7. The Spy Next Door - Jackie Chan essentially remakes Vin Diesel's The Pacifier, which itself relied on age-old cliches about tough guys getting overwhelmed when having to deal with children. He plays a spy who is left in charge of his girlfriend's three kids and – wouldn't you know it? - a big mission goes down. This movie has everything you'd expect (and dread): smart-alec kids, slapstick action, and forced sentiment. Chan has never seemed more uncomfortable on screen. The Spy Next Door makes The Tuxedo look like Rush Hour.

6. When in Rome - Too many actresses seem to be trying too hard to inherent the mantle of America's Sweetheart. This leads them to star in lame-ass romantic comedies, much like this one. It's a shame to see Kristen Bell tossing her hat into that ring because, as Forgetting Sarah Marshall showed, she has an ability to be edgier and funnier than garbage like this will allow. In what is doubtlessly one of the most inane premises in recent history, Bell plays an uptight career-oriented woman (as are almost all rom-com heroines these days) who throws a coin into a Roman fountain, thereby casting a spell upon several diverse men, all of whom fall madly in love with her. Josh Duhamel charmlessly plays the guy she really loves but assumes is merely a victim of the spell. I think you can figure out the rest from here. Believe me, there are no surprises.

5. The Last Airbender - Remember when M. Night Shyamalan made movies we all got excited about? That sure came to a quick halt. After a string of high-profile bombs, the director made an obvious grasp for commercial success with this adaptation of a popular Nickelodeon cartoon show. While undeniably good-looking (in 2D, at least), Shyamalan's script spends so much time trying to explain the minutia of its fictional world that it forgets to do anything else. Newcomers will be confused. Fans will be frustrated to spend 104 minutes learning things they already know. I've been told by people whose opinions I respect that the “Airbender” TV show is quite wonderful, but based on this incoherent mess of a movie, I have no desire to ever give anything in the franchise another shot.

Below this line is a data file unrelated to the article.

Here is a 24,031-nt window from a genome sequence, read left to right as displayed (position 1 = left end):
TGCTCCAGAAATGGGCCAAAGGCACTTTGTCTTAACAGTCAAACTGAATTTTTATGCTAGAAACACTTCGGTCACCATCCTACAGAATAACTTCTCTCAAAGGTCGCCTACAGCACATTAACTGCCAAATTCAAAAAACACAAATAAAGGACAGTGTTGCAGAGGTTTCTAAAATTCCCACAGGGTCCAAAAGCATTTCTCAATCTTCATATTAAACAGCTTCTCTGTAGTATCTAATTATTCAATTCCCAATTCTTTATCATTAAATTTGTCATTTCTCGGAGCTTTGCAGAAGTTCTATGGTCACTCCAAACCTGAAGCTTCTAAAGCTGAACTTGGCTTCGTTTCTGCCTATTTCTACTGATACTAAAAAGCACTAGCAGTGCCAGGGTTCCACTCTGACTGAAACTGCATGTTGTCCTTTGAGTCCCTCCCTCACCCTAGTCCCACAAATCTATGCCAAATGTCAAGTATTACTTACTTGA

4. Flipped - Speaking of once-great directors who have seemingly lost all their gifts... In the 80's and early 90's, Rob Reiner's name on a picture meant smart, engaging entertainment. Then he began an unparalleled string of turkeys, culminating with this sun-drenched bit of nostalgia about an adolescent girl who likes a boy until he starts to like her, at which time she doesn't like him anymore. Both characters take turns narrating, which means that we keep seeing the same events played out twice. Even worse, they narrate the whole film! After just 20 minutes, it becomes unbearably annoying. You can tell that Reiner (who co-wrote the screenplay) didn't know how to dramatize the characters' emotions, so he resorted to having them tell us every last little detail. If this film was a person, I'd seriously consider punching it in the face.

3. Furry Vengeance - Is there any gifted actor who has so frustratingly continued to squander his talents the way Brendan Fraser has? Look at his best work (Gods and Monsters, School Ties) and you can see that he is a fine actor, yet he perpetually seeks out the lamest, most idiotic projects to star in (Bedazzled, Dudley Do-Right, Encino Man, that third Mummy movie, etc.). This one finds him engaging in silly slapstick as a real estate developer battling the woodland creatures who want to prevent him from building on their habitats. Yes, this is supposed to be a comedy that teaches kids the value of preserving wildlife and being “green,” but that message gets lost beneath the incessant crotch and head injuries inflicted upon the star. The animals we're supposed to sympathize with literally try to kill him, including causing his car to run off a cliff at one point. The movie is so inappropriate for children that it's frightening.